With just seventy-five dollars and a full tank of gas, the troubled teen is far too stubborn to turn around and head home. So what’s a girl to do?

What Julie doesn’t know is that her travels are about to take her somewhere unexpected—a place where she’ll be forced to come face to face with the ghosts of her past in order to secure her future.

A tale of redemption, hope, and freedom lost and found, 32 Seconds is a thought-provoking exploration into the human spirit and the nature of forgiveness.


Add Yours
  1. Georgina Morales

    You are really killing it this year! I’m having a blast reading all about this disorders. Paranoia is a nasty one and probably among the most pervasive in modern society. However, I find it less scary because of how easy it is to spot. You can always realize the guy in the corner over there is acting just off, and if there were any doubts, after 15 minutes of conversation you know he’s plain crazy. These are not violent people unless they detect you as a threaten, so I suggest you just go along with him. Then say you need to use the restroom and run!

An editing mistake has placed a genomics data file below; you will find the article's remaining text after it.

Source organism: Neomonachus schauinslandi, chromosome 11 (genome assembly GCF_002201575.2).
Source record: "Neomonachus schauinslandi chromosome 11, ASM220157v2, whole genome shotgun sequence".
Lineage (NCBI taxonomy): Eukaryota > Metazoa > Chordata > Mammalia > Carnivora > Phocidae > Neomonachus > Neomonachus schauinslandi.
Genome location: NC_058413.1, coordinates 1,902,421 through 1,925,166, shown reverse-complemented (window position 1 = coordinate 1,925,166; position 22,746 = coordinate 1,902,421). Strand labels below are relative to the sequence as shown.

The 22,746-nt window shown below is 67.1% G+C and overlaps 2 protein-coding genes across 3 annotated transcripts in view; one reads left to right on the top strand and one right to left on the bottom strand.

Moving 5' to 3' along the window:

• themanicheans

      LOL good! Yeah like I said, I tried to just push the boundaries. I learned a few tricks myself. Always good research for the next book. Yeah I suffered from paranoia myself, but it was mostly induced by alcohol and drugs. On the regular, I’m pretty laid back. Good thing I cut down the other stuff lol. Always go along, even with the psychopath! Come on, we all know Hannibal wouldn’t have thought twice about killing Jodie Foster, had she not agreed to follow him in his evil mental process to find the killer she was looking for. Sacrifices, sacrifices! Thanks for stopping by!! 🙂

  2. Nina D'Arcangela

    Paranoia is another excellent choice. I think that we are all paranoid to some degree – the right button just needs pressing; for that to become a disorder is something altogether different. Conspiracy Theory was a great film, and Mel Gibson’s character had a distinct disorder – a valid one in the film that turned out to be validated in the end. That isn’t the case with most paranoia’s – they are usually (and very unfortunately) a figment of the sufferer’s own mind.

    • themanicheans

      Yeah that’s where us authors come in, and spice things up, play with a mental disorder that brings absolutely no good to the sufferer on a daily basis, and transform it into a gift. I mean having OCD isn’t fun, but once you watch Monk, you’re like crap, it’s actually cool! Thanks for stopping by every day Nina! You’re rocking the hop! 🙂

  3. KK Ghost Writer

    Paranoia is terrible. I have experienced paranoia from growing up in South Africa and having experienced hi-jacking (car-jacking), home invasion and stalking/mugging. Even though I left SA 14 years ago, to this day I am paranoid at night. It doesn’t help that I have acute hearing or an active imagination. 😦

    Paranoid personality disorder would be terrifying and debilitating.
    Great post!

    – Kim